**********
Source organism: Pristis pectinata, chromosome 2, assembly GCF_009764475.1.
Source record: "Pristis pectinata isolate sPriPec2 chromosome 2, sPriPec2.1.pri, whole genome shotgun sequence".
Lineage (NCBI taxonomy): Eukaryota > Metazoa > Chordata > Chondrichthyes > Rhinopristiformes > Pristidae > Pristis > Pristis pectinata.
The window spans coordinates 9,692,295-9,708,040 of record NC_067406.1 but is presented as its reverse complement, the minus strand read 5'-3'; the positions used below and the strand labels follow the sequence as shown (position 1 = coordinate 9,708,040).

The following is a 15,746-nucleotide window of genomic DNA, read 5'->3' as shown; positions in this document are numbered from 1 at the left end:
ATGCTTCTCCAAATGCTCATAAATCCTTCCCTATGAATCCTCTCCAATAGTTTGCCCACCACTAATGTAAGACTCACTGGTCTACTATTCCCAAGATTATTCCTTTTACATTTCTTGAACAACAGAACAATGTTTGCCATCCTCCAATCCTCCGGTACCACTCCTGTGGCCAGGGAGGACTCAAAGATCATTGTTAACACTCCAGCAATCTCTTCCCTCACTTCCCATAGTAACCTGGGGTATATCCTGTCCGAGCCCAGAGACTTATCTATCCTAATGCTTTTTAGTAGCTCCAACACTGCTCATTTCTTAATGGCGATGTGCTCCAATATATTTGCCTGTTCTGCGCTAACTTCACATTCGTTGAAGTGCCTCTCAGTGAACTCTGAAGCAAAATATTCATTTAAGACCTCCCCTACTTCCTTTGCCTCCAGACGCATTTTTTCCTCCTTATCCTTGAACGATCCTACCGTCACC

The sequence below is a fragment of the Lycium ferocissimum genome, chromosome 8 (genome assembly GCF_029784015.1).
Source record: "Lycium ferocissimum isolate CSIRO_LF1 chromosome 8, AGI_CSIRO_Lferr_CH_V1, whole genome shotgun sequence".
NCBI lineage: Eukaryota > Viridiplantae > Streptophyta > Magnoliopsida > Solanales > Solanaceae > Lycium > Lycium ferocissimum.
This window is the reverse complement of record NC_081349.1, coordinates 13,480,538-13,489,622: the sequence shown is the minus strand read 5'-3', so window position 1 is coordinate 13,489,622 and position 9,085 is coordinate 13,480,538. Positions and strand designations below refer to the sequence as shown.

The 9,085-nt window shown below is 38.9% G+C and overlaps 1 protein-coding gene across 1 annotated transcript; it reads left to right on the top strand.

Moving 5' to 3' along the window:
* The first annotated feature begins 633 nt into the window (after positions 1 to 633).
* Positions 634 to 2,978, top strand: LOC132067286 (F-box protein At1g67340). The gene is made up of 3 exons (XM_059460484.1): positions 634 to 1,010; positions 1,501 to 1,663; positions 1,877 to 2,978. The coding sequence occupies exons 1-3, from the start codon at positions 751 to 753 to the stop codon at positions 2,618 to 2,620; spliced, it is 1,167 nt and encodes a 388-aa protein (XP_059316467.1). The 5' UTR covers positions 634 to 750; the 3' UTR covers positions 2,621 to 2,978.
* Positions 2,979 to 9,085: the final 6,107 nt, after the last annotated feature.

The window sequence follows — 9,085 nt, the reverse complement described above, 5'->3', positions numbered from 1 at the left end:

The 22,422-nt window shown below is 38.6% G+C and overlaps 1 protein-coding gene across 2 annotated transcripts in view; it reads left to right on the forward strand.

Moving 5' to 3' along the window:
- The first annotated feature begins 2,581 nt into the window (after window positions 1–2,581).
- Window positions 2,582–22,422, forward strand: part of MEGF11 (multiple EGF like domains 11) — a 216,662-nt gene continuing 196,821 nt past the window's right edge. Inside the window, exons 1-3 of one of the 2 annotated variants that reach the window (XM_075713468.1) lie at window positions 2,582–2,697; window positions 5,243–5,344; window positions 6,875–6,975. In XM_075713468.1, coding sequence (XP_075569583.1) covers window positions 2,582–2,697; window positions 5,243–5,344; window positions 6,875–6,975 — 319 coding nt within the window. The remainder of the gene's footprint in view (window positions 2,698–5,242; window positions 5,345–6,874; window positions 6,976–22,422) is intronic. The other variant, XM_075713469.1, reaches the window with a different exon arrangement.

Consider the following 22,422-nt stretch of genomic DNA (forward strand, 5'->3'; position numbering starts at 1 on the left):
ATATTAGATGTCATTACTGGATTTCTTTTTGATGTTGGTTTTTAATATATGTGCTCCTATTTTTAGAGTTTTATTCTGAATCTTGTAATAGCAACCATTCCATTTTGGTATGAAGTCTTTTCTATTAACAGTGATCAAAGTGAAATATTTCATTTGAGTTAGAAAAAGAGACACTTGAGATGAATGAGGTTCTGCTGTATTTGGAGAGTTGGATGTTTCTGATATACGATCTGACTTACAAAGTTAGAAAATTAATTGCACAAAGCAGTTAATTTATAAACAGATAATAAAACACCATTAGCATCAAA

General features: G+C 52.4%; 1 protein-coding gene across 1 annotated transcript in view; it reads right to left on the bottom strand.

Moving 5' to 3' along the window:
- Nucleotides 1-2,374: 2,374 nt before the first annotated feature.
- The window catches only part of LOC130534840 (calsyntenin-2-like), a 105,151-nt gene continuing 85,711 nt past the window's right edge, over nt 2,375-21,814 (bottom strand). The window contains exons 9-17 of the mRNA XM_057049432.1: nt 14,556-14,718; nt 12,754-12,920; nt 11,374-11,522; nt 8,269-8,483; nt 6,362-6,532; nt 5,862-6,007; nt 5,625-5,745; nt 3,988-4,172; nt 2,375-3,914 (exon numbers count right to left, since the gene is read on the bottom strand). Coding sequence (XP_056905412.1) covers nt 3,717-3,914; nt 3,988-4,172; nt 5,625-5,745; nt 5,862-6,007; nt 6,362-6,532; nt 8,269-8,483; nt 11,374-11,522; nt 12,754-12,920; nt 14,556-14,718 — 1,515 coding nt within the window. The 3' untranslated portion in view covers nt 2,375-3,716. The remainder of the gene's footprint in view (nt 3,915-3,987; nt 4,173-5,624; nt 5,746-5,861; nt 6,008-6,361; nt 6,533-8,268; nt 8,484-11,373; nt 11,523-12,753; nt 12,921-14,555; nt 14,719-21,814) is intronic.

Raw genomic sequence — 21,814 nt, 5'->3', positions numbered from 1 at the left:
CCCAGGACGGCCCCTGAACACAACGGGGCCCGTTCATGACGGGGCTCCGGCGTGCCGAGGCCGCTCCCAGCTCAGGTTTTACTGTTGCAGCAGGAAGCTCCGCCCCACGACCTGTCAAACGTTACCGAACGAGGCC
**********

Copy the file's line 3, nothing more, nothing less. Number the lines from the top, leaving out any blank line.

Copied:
Lineage (NCBI taxonomy): Eukaryota > Metazoa > Chordata > Chondrichthyes > Rhinopristiformes > Pristidae > Pristis > Pristis pectinata.